I give Tigger his space but can I make him like me more, or at least pretend he does?

Emily Clarke, Newcastle upon Tyne

A) Some cats are just like that.

It sounds as if you may really want a dog, or at least a cat with a canine attitude.

There is a difference with being aloof and independent, or actually bad tempered.

I presume he doesn’t bite or hiss at you?

If not, take that as a win.

Some cats are just not that affectionate, happy to accept the occasional rub or just for you to give them food, water and shelter as your end of the bargain.

In return, Tigger will grace your household with his presence.

If he’s always been like this, you need to accept it.

If it is a recent change, have you considered he may have pain or discomfort?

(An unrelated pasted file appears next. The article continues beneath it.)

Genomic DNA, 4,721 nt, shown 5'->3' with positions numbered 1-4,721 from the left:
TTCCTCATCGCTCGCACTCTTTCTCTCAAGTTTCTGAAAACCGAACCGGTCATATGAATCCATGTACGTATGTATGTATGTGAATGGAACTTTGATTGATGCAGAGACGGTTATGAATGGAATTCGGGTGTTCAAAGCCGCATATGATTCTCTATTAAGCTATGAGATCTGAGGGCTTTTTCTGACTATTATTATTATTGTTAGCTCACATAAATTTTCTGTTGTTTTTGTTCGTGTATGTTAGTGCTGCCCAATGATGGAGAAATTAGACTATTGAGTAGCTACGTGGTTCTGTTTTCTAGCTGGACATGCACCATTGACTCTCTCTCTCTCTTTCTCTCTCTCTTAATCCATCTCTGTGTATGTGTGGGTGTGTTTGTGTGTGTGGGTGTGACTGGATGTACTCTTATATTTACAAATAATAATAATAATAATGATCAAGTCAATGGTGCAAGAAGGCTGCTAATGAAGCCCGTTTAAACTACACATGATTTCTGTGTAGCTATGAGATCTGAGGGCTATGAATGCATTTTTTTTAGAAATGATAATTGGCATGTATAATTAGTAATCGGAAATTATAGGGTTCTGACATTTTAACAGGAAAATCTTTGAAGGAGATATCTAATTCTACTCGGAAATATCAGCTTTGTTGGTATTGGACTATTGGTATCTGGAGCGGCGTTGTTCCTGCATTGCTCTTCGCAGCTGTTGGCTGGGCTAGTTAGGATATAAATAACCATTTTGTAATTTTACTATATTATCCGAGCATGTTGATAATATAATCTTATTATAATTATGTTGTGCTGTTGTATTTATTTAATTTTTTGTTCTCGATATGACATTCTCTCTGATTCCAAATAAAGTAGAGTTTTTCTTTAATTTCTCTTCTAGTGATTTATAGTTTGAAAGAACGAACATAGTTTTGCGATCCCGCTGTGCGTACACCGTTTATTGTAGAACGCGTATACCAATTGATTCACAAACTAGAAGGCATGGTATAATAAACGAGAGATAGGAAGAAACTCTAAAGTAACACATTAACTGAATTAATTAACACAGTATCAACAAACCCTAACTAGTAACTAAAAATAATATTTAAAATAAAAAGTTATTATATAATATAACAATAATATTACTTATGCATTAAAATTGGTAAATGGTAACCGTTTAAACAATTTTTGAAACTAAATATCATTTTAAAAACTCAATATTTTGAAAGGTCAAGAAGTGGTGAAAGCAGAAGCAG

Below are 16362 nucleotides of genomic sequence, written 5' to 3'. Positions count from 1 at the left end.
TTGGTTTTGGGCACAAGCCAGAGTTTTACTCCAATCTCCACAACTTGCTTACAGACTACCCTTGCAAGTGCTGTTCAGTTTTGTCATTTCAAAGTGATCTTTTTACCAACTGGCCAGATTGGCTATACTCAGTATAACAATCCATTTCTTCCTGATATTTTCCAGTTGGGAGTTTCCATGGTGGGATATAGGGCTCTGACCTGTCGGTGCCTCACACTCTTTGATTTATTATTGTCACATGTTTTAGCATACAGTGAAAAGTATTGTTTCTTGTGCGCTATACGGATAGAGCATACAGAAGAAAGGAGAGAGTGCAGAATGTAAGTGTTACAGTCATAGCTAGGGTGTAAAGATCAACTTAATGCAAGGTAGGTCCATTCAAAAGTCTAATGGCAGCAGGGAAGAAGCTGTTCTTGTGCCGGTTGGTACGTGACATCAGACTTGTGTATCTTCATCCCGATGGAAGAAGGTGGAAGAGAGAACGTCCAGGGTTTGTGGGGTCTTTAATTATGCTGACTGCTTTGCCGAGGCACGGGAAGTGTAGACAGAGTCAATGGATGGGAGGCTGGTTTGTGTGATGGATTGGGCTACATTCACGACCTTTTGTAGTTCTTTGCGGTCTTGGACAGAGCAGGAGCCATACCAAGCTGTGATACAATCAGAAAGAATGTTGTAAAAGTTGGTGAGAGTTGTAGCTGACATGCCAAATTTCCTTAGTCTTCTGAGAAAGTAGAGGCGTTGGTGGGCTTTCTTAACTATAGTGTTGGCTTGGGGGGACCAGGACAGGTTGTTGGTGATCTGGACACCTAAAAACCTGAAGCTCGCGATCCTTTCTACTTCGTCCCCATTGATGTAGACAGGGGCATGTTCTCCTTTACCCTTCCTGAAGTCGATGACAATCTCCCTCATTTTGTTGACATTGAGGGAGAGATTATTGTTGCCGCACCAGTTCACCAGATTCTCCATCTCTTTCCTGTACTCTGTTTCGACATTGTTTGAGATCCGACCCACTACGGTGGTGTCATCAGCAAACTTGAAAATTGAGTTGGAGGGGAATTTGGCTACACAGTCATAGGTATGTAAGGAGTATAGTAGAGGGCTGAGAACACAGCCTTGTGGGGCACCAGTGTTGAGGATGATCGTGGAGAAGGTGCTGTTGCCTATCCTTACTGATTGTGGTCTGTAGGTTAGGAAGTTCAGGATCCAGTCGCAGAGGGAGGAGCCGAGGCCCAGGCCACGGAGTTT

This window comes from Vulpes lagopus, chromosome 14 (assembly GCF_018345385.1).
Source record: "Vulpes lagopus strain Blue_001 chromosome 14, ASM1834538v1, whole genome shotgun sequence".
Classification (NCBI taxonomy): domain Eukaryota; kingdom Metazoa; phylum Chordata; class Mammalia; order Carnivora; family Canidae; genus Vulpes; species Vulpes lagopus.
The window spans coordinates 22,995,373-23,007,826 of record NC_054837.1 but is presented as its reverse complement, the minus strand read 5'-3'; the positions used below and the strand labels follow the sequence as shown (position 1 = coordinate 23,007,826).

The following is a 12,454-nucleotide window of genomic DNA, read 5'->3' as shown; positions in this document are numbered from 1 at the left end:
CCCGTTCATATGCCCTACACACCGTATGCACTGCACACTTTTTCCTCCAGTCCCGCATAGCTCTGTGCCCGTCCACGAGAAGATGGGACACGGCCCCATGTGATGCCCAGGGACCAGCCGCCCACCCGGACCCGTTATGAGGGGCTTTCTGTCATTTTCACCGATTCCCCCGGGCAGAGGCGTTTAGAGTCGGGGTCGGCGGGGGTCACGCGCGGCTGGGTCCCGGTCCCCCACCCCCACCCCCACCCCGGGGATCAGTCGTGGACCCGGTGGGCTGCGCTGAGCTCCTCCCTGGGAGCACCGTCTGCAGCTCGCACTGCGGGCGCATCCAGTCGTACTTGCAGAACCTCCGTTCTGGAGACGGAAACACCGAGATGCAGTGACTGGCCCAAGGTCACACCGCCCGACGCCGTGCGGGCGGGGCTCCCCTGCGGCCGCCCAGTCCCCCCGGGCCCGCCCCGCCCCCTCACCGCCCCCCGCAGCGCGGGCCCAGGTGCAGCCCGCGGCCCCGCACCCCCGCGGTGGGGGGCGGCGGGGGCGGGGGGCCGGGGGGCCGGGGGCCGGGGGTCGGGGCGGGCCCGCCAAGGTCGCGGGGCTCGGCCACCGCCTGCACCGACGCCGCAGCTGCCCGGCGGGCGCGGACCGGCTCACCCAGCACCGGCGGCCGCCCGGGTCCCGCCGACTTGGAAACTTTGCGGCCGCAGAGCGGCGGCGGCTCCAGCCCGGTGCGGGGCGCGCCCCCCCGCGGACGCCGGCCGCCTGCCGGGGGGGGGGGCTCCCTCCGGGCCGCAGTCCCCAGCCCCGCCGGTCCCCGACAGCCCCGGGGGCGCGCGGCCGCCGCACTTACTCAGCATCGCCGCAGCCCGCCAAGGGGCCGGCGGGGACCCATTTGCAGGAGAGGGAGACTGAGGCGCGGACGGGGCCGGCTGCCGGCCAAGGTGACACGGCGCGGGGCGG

Arthritis can creep up on our pets, for example, so a vet check is worthwhile if you are worried.

Star of the week

DELCEE the Parson Jack Russell is a life-saver for owner Julie Dowling after she was diagnosed with a breathing disorder.

The 51-year-old from Crayford, Kent, who is also deaf, was recently told she has COPD.

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Delcee the Parson Jack Russell is a life-saver for owner Julie Dowling after she was diagnosed with a breathing disorder[/caption]

Julie says: “Delcee gets me out walking, which is vital for my breathing as I need to keep as healthy as possible. That is a life- saver for me.

“As I’m deaf, walking her allows me to meet other dog lovers, so I’ve made many new friends.

“She nearly died seven years ago from a rare blood disorder. I’m so lucky she’s transformed my life.”

WIN: £50 voucher